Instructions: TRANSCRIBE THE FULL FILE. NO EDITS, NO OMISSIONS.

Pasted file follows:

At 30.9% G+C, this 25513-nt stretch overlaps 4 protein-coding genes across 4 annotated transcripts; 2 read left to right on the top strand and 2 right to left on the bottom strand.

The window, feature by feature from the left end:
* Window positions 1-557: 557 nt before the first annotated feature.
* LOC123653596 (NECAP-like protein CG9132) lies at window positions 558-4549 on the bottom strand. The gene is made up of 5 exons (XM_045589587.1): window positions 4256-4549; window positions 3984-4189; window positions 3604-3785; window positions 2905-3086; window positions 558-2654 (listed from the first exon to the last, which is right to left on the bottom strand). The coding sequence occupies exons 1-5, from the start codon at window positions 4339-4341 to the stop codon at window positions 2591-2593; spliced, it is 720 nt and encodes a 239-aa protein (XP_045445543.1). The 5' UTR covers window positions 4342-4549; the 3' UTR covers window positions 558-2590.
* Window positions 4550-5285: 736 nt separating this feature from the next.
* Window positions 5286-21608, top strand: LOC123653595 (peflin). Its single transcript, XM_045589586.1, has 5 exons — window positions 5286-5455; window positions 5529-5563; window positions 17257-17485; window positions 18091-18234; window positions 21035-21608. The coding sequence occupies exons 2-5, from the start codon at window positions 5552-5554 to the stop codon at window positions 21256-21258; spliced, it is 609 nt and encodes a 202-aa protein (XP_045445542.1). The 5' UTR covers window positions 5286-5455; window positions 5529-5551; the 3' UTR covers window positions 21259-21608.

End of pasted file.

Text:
At 30.9% G+C, this 25513-nt stretch overlaps 4 protein-coding genes across 4 annotated transcripts; 2 read left to right on the top strand and 2 right to left on the bottom strand.

The window, feature by feature from the left end:
* Window positions 1-557: 557 nt before the first annotated feature.
* LOC123653596 (NECAP-like protein CG9132) lies at window positions 558-4549 on the bottom strand. The gene is made up of 5 exons (XM_045589587.1): window positions 4256-4549; window positions 3984-4189; window positions 3604-3785; window positions 2905-3086; window positions 558-2654 (listed from the first exon to the last, which is right to left on the bottom strand). The coding sequence occupies exons 1-5, from the start codon at window positions 4339-4341 to the stop codon at window positions 2591-2593; spliced, it is 720 nt and encodes a 239-aa protein (XP_045445543.1). The 5' UTR covers window positions 4342-4549; the 3' UTR covers window positions 558-2590.
* Window positions 4550-5285: 736 nt separating this feature from the next.
* Window positions 5286-21608, top strand: LOC123653595 (peflin). Its single transcript, XM_045589586.1, has 5 exons — window positions 5286-5455; window positions 5529-5563; window positions 17257-17485; window positions 18091-18234; window positions 21035-21608. The coding sequence occupies exons 2-5, from the start codon at window positions 5552-5554 to the stop codon at window positions 21256-21258; spliced, it is 609 nt and encodes a 202-aa protein (XP_045445542.1). The 5' UTR covers window positions 5286-5455; window positions 5529-5551; the 3' UTR covers window positions 21259-21608.